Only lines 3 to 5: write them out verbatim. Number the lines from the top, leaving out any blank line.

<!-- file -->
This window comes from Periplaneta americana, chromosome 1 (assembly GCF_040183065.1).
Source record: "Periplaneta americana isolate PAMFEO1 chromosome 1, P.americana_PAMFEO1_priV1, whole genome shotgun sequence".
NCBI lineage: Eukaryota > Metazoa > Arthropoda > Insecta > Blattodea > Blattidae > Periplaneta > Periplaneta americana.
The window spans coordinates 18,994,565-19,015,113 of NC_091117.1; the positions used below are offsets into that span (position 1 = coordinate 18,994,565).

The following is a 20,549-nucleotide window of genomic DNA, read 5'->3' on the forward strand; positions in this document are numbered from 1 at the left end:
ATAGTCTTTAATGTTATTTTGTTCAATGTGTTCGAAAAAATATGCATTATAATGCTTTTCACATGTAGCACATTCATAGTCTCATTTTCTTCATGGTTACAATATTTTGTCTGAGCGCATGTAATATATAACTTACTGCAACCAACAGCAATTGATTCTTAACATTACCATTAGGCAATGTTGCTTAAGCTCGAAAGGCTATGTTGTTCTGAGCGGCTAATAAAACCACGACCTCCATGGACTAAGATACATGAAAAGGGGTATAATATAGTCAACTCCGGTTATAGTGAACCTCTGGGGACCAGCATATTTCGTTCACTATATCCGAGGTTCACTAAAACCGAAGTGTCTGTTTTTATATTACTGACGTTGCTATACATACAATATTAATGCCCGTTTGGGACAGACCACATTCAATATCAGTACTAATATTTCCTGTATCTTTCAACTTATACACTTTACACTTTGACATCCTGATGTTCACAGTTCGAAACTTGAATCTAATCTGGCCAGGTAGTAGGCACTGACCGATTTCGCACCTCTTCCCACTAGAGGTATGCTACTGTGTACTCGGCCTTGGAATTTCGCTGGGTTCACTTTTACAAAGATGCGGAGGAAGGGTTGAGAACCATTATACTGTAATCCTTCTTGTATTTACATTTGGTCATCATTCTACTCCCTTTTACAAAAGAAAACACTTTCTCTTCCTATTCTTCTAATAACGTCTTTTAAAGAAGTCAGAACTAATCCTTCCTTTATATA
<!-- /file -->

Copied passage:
NCBI lineage: Eukaryota > Metazoa > Arthropoda > Insecta > Blattodea > Blattidae > Periplaneta > Periplaneta americana.
The window spans coordinates 18,994,565-19,015,113 of NC_091117.1; the positions used below are offsets into that span (position 1 = coordinate 18,994,565).

The following is a 20,549-nucleotide window of genomic DNA, read 5'->3' on the forward strand; positions in this document are numbered from 1 at the left end: